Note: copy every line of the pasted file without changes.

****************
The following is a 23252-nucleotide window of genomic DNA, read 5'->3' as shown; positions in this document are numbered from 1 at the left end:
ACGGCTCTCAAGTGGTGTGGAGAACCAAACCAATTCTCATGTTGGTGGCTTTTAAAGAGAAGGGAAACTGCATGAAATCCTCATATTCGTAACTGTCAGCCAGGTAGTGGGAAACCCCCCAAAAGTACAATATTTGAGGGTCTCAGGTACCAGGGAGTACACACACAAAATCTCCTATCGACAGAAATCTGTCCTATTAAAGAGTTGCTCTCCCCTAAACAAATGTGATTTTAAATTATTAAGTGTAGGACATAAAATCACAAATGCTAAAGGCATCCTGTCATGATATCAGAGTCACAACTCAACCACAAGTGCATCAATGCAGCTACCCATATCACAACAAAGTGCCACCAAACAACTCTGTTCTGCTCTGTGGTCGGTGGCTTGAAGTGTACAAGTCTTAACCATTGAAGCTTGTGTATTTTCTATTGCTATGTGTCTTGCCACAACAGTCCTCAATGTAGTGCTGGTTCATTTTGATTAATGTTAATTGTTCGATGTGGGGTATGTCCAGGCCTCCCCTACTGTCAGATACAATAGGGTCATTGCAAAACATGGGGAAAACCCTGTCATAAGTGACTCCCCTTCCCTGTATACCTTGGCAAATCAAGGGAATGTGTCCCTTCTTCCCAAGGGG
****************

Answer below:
The following is a 23252-nucleotide window of genomic DNA, read 5'->3' as shown; positions in this document are numbered from 1 at the left end:
ACGGCTCTCAAGTGGTGTGGAGAACCAAACCAATTCTCATGTTGGTGGCTTTTAAAGAGAAGGGAAACTGCATGAAATCCTCATATTCGTAACTGTCAGCCAGGTAGTGGGAAACCCCCCAAAAGTACAATATTTGAGGGTCTCAGGTACCAGGGAGTACACACACAAAATCTCCTATCGACAGAAATCTGTCCTATTAAAGAGTTGCTCTCCCCTAAACAAATGTGATTTTAAATTATTAAGTGTAGGACATAAAATCACAAATGCTAAAGGCATCCTGTCATGATATCAGAGTCACAACTCAACCACAAGTGCATCAATGCAGCTACCCATATCACAACAAAGTGCCACCAAACAACTCTGTTCTGCTCTGTGGTCGGTGGCTTGAAGTGTACAAGTCTTAACCATTGAAGCTTGTGTATTTTCTATTGCTATGTGTCTTGCCACAACAGTCCTCAATGTAGTGCTGGTTCATTTTGATTAATGTTAATTGTTCGATGTGGGGTATGTCCAGGCCTCCCCTACTGTCAGATACAATAGGGTCATTGCAAAACATGGGGAAAACCCTGTCATAAGTGACTCCCCTTCCCTGTATACCTTGGCAAATCAAGGGAATGTGTCCCTTCTTCCCAAGGGG